Microsoft already recognized that it couldn’t compete in
smartphones without a deep relationship with a hardware partner, and
paid Nokia at least $2 billion up front to take that role. But tablets
are WAY more important to Microsoft than smartphones — every iPad sale
is one less Windows computer purchased — and Microsoft has said that its
tablet and smartphone ecosystems will eventually converge.
Here, Microsoft could enter some sort of joint venture with HP — and
maybe another party like Intel? — to share a piece of its newly
independent PC business, or might simply strike the same kind of deep
partnership it has with Nokia.
This might also give Microsoft another use for its growing retail empire.
I don’t think this is a good idea. Mostly because HP is trying to get
out of the hardware business, and it’s not like Microsoft or even Intel
has shown any talent driving hardware projects. (And HP could probably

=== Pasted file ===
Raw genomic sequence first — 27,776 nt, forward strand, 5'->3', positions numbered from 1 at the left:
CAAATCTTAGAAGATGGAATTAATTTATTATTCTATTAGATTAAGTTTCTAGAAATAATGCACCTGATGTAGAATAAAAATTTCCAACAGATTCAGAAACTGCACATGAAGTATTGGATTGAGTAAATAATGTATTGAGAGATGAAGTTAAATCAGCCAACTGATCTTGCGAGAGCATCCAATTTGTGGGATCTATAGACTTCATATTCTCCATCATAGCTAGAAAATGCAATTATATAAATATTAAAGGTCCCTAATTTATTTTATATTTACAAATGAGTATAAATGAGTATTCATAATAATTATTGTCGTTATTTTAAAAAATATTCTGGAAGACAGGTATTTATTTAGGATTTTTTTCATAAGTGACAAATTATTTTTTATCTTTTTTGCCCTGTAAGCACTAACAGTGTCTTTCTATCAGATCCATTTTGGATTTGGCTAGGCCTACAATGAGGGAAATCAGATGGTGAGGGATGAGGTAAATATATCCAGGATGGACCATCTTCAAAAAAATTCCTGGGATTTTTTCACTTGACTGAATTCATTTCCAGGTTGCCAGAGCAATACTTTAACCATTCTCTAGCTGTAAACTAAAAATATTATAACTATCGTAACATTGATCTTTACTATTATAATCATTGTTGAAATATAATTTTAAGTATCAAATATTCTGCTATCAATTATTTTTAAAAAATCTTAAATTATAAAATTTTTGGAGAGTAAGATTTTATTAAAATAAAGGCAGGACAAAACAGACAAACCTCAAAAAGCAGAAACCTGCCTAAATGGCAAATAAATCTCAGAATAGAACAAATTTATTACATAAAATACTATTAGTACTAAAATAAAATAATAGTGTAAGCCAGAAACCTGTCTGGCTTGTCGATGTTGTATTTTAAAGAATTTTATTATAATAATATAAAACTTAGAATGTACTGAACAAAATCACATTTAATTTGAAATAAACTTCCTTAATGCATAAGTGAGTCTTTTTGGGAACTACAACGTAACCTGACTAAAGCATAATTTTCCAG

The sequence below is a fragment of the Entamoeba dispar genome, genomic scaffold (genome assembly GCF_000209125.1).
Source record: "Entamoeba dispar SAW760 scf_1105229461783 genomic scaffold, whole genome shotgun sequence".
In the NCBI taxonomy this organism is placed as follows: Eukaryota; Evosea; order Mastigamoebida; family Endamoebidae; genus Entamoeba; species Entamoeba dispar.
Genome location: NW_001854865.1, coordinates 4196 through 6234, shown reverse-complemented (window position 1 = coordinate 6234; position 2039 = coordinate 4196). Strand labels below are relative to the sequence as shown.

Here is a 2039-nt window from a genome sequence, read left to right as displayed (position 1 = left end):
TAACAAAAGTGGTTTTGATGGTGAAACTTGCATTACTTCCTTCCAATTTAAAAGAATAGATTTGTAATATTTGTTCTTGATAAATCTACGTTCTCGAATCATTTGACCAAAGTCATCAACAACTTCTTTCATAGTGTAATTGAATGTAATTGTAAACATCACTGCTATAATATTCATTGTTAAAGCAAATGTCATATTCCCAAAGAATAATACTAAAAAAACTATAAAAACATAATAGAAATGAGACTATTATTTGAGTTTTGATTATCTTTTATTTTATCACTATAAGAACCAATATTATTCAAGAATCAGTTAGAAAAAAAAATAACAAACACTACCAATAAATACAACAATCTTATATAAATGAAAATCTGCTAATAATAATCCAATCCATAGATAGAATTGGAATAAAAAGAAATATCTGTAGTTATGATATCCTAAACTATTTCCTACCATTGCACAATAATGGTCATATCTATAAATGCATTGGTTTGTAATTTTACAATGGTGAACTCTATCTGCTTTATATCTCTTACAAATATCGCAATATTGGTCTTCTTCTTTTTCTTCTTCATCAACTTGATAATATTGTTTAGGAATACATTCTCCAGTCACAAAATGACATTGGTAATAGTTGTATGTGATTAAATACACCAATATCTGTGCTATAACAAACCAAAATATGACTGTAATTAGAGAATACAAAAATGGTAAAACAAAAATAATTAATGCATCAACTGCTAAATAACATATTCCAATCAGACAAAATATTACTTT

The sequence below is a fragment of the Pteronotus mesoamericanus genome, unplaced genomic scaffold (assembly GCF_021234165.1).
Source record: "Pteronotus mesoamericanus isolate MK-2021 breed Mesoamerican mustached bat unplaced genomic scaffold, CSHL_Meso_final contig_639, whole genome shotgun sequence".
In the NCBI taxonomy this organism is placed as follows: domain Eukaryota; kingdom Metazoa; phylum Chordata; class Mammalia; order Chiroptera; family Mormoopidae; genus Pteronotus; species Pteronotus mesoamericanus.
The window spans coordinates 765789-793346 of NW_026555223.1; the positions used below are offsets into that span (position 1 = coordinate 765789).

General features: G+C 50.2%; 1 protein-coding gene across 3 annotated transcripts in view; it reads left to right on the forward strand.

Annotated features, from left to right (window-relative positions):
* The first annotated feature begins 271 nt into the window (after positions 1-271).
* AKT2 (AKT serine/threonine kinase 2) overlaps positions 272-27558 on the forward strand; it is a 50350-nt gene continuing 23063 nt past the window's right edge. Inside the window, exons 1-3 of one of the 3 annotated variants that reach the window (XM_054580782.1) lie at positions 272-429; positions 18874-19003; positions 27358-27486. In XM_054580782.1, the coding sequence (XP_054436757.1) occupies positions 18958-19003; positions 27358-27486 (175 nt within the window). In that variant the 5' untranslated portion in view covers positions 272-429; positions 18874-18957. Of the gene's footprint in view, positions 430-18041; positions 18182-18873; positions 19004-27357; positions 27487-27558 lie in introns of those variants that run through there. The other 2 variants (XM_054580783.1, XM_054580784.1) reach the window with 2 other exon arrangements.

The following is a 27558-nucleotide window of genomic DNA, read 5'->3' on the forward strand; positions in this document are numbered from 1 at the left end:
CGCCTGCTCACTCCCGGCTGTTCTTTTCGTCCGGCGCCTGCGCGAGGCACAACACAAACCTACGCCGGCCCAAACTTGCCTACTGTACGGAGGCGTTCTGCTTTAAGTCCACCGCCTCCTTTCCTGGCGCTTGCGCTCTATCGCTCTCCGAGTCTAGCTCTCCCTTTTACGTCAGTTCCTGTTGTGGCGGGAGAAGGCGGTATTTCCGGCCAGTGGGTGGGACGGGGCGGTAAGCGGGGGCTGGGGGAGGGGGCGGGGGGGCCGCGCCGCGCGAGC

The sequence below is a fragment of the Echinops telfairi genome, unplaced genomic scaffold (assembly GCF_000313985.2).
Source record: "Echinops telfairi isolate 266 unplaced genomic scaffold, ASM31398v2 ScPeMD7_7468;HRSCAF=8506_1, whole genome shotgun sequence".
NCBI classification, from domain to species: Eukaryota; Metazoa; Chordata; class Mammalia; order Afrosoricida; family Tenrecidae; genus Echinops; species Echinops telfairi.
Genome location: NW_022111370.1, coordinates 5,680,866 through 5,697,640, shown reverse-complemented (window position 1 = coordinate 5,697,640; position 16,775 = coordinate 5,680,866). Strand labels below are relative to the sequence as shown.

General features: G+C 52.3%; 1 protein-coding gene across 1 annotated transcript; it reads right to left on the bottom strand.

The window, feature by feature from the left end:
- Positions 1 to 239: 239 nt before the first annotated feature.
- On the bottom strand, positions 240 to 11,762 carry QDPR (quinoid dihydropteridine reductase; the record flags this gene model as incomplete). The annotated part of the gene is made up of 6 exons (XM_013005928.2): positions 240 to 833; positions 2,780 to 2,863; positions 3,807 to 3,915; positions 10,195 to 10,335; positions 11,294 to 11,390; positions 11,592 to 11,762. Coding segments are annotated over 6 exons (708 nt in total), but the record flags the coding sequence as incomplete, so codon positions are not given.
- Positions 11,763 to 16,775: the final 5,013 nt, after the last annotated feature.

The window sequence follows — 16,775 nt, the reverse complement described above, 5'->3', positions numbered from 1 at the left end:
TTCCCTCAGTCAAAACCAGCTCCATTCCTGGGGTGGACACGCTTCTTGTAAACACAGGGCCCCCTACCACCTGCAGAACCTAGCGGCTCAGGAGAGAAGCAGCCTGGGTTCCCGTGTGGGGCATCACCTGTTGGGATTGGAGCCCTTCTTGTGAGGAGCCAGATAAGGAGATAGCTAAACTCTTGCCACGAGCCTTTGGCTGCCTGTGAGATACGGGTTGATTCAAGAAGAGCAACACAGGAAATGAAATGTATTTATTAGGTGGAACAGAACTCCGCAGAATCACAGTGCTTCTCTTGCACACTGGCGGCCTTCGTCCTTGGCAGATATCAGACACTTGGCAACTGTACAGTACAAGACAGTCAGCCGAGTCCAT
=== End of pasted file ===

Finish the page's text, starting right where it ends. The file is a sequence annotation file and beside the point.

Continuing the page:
find a much better JV partner for PCs and WebOS devices, anyway, such as
I see why it might be helpful to have one Windows
tablet vendor that can build integrated hardware and software in true
harmony, like Apple does, so other vendors can see what the ideal
Windows tablet looks like, emulate it, sell millions, etc.
But that might not even work, and the new channel conflict may send even more of Microsoft’s Windows partners over to Android.
isn’t like Windows Phone 7, where license fees are minuscule, and
Microsoft had to find a partner like Nokia to save the platform. The
Windows division still generates almost half of Microsoft’s profits, and
preserving it as long as possible is crucial to Microsoft’s survival.
I’m still not convinced that full-blown Windows is the right way to go
with tablets. Maybe Microsoft will prove me wrong with a version of
Windows that sings on a tablet and is still compatible with traditional
PCs and Windows apps. But I’m still concerned it’s going to be too
complicated and not well-designed for touch controls. (And even if the
OS is okay to control by touch, most older Windows apps won’t be.)
simpler tablet OS, based on Windows Phone software, may still be the
better move. And then it might be too late for Microsoft to catch up.
(Or that might at least require a preferred hardware partner, such as
Nokia.) We’ll see next year.